Overcoming the Desire to Quit During a Thru-Hike
It took me approximately 60 days to want to quit the Pacific Crest Trail.
Until that point, the trail had been relatively smooth sailing. Sure, there were the days that I hated putting one foot in front of the other with every fiber of my being. I would take my time packing up camp, making excuses to stay in my quilt just a little longer. Then, by the time I put my pack on and laced up my shoes, I would spend hours negotiating in my head to somehow make 25 miles seem more like five.
Even on those days, I ended the night feeling rewarded for my efforts. Even though my mentality wasn’t there, the physical efforts it took for me to get from point A to point B felt admirable and I knew I was exactly where I was supposed to be. I didn’t want to give up on the trail; I was committed to the long haul.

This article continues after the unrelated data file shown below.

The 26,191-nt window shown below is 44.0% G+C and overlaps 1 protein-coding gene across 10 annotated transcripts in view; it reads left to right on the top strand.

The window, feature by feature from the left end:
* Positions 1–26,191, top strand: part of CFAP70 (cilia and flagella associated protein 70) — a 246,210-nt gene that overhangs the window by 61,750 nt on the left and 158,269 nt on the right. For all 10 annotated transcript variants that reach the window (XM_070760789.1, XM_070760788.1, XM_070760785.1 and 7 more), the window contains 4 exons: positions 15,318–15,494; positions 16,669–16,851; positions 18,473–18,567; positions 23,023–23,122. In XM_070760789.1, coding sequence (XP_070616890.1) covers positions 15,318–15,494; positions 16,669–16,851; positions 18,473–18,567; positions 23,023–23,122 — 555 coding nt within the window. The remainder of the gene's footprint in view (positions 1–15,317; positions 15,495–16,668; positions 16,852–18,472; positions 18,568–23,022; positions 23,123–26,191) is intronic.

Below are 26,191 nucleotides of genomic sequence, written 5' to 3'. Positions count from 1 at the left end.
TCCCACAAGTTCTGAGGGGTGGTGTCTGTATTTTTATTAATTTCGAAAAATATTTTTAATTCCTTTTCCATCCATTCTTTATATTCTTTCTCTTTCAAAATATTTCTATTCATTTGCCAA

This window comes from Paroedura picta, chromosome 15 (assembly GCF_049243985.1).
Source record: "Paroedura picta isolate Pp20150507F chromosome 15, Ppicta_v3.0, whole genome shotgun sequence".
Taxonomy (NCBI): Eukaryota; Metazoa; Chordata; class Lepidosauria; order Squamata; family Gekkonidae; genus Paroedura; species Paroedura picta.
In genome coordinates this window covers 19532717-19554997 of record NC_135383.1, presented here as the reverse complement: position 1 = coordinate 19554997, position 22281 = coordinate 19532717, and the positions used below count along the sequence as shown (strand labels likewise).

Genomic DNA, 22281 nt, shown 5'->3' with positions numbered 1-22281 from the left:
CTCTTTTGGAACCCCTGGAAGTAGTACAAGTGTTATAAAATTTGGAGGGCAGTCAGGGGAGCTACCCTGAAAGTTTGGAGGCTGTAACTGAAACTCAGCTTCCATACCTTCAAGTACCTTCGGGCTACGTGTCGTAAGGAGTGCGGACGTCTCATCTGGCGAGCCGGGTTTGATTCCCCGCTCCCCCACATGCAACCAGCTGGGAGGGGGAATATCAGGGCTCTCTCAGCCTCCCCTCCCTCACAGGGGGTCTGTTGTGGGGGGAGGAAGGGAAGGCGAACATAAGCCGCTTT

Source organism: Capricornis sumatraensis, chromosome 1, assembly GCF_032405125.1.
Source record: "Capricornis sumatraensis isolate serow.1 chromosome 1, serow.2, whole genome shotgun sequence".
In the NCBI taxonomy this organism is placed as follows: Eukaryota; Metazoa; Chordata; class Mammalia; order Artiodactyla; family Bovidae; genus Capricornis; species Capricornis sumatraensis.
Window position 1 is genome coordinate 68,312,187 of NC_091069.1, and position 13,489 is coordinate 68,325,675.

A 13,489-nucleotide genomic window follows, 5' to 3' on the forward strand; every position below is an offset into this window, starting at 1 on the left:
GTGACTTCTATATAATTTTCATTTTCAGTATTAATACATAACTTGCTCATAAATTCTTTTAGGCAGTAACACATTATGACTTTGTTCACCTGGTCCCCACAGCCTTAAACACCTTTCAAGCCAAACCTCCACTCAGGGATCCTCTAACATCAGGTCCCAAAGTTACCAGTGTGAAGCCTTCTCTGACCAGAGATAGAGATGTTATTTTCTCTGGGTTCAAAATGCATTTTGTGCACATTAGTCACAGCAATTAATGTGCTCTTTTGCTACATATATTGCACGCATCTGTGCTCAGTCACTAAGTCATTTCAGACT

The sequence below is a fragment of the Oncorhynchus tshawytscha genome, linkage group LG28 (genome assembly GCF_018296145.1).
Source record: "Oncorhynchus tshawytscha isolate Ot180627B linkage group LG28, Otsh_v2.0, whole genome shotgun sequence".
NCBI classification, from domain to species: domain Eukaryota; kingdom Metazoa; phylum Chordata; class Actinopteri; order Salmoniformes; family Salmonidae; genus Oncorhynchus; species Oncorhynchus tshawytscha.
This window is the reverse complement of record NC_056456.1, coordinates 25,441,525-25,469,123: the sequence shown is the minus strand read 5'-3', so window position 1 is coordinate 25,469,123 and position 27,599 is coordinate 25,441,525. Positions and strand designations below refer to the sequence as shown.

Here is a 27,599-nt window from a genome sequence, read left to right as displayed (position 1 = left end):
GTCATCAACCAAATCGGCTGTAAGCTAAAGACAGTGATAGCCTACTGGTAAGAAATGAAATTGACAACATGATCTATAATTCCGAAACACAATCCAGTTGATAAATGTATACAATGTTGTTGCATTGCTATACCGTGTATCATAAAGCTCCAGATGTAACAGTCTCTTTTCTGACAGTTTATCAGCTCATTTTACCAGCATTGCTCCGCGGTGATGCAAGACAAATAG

Day 60 felt different. We woke up just beyond a three-mile patch of snow that we struggled through the day before. We were one day out of Etna, hoping to make it north to get a hitch into town the following day. The trail seemed relatively clear and with only 14 miles to hike, we assumed the day would be easy.
I won’t go into too much detail (if you want the full story, see my post I am not a Mountaineer), but let’s just say the 14-mile day turned into an 11-hour day. I spent hours perched in precarious positions, trying to muster up the courage to hoist myself over huge patches of ice and snow in order to get where I needed to go. I felt unsafe, physically and mentally exhausted, and totally ready to give up on the trek all together. After a full zero day and two neros on either end, I still hardly wanted to get back on trail.